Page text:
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19 Jul 2014

Union severs ties with United Negro College Fund over Koch money

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July 19, 2014 Category: Week In Review Posted by:

ABOVE PHOTO:   Michael Lomax, President, UNCF



WASHINGTON — One of the largest labor unions in the country is severing its ties with the United Negro College Fund over the storied scholarship group’s relationship with the Koch brothers.

Lee Saunders, president of the American Federation of State, County and Municipal Employees, said in a letter to UNCF President Michael Lomax on Thursday that it was “with the deepest regret” that the union would pull out of a scholarship program run jointly by the two groups. Saunders himself is African American.

“We are doing this as a result of actions you have taken as president of the UNCF that are not only deeply hostile to the rights and dignity of public employees, but also a profound betrayal of the ideals of the civil rights movement,” wrote Saunders, whose union represents 1.6 million public sector workers.

Lomax’s decision to speak at a “Koch brothers summit in California,” Saunders said, “was a betrayal of everything the UNCF stands for.” He explained, “Your appearance at the summit can only be interpreted as a sign of your personal support and the UNCF’s organizational support of the Koch brothers’ ideological program.”

Last month, the college fund announced a $25 million grant from the Charles Koch Foundation and Koch Industries Inc. that would go toward scholarships for African-Americans and support for historically black colleges.

Given that the Koch name has become shorthand for right-wing political influence, Lomax was already defending the grant even as he was announcing its acceptance. He told PBS that the UNCF tries to operate without an “ideological lens” and is willing to accept funding from across the political spectrum in order to offer scholarships.

“Criticism is a small price for helping young people get the chance to realize their dream of a college education, and if I’ve got to bear the brunt of someone else’s criticism to ensure that we have the resources to help those students, then I can handle it, and I can take the heat,” Lomax said.

For 11 years, the AFSCME/UNCF Union Scholars Program has put college students in AFSCME summer work programs and offered them scholarship money in their junior and senior years. According to an AFSCME spokesman, the union has typically provided between $50,000 and $60,000 to the program each year, with additional money coming from the union’s local affiliates. All told, the contributions amount to “hundreds of thousands” of dollars annually, he said.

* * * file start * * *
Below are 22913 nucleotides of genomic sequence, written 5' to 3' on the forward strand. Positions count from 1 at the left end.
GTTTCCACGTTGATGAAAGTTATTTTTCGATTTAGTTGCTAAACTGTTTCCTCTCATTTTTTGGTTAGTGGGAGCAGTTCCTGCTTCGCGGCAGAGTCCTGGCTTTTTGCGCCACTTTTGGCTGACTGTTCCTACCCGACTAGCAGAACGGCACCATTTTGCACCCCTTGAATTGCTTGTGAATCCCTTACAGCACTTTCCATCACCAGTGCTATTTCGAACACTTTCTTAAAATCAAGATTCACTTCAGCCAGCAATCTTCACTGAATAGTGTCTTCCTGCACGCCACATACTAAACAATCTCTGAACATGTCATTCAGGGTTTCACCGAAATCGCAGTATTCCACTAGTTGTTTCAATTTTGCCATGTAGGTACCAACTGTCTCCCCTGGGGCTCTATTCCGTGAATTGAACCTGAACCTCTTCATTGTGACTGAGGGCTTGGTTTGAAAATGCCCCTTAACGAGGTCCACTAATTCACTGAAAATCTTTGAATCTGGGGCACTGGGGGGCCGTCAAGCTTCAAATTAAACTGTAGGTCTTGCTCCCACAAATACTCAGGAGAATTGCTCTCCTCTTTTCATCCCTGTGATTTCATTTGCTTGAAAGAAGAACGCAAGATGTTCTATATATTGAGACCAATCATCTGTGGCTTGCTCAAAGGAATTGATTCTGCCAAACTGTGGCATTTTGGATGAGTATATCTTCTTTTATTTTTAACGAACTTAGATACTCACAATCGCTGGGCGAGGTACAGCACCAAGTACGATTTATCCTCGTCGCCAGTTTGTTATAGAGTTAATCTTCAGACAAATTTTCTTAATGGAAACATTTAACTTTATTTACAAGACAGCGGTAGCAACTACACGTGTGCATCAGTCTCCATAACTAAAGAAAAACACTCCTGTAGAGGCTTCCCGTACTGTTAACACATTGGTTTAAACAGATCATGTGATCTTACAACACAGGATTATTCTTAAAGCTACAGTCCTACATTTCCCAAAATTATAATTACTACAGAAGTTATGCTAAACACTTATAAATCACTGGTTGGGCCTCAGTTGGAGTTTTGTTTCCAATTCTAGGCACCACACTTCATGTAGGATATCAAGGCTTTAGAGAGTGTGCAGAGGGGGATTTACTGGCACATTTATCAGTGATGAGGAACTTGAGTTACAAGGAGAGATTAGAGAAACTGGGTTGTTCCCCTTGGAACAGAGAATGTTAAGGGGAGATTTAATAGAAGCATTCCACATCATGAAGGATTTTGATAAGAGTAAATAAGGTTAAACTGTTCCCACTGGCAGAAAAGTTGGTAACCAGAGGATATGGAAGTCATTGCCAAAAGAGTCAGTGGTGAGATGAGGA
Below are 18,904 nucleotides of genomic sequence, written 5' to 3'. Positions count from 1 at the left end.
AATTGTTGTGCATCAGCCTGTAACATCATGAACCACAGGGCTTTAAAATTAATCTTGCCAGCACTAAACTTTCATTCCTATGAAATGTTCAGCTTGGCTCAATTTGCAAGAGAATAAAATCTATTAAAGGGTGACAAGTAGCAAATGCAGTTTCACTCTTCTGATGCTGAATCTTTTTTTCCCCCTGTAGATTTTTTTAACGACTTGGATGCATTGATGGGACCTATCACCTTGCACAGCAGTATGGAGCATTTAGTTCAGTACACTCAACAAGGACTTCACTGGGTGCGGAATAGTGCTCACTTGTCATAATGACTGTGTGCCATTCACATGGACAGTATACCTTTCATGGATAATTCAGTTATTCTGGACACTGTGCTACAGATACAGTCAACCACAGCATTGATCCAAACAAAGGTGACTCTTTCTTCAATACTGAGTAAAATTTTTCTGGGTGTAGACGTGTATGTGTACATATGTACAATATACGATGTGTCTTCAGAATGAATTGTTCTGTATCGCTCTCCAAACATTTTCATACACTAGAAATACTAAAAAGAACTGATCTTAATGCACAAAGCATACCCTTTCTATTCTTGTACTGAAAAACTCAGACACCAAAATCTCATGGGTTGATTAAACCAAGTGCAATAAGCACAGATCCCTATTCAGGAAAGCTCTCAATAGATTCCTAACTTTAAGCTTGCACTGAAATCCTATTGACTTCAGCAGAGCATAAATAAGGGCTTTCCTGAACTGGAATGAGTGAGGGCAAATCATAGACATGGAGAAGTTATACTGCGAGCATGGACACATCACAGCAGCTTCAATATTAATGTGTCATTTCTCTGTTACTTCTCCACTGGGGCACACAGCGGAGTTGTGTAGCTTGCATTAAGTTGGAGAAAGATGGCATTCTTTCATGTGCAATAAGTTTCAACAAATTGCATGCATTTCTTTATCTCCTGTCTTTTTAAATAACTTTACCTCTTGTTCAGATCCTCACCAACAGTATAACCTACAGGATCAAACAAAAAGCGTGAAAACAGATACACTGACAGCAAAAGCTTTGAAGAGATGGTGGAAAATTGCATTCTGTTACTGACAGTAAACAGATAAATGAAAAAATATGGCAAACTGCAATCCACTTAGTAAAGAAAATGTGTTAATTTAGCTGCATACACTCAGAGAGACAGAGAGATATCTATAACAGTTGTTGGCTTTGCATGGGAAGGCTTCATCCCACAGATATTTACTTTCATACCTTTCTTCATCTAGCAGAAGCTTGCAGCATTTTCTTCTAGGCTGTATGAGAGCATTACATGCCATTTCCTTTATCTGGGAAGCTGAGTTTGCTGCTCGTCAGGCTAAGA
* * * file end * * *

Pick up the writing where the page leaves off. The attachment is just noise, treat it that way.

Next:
In his letter, which was first reported by BuzzFeed, Saunders said the union would “continue the mission” of the program without the UNCF.

In a statement, Lomax said that he was “saddened” by AFSCME’s decision, but that it “will not distract us from our mission.”

“UNCF has over 100,000 donors with a wide range of views, but they all have one thing in common: they believe in helping young students of color realize their dreams of a college education,” Lomax said.

A spokesperson the Charles Koch Foundation did not immediately respond to a request for comment. According to the UNCF website, the Kochs have been supporters of the college fund since 2005.

Saunders’ letter criticized the college fund for accepting money from the Koch network of organizations that have “devoted themselves for more than a decade to attacking the voting rights of African Americans. They support voter identification laws. They seek to restrict early voting and voter registration. They support laws that threaten organizations that register voters in the African American community.”

The union president pilloried Lomax for speaking at the Koch gathering, which, as The Nation reported last month, also featured Charles Murray, the libertarian social scientist who co-authored a controversial book on human intelligence, “The Bell Curve.” “There is no person in America whose work is more opposed to the fundamental mission of the UNCF than Charles Murray,” wrote Saunders, saying the author’s work on African-Americans implies that “we and our children are genetically inferior.”

Murray recently defended his 1994 book against such criticisms, writing, “Our sin was to openly discuss the issue, not to advocate a position. But for the last forty years, that’s been sin enough.”

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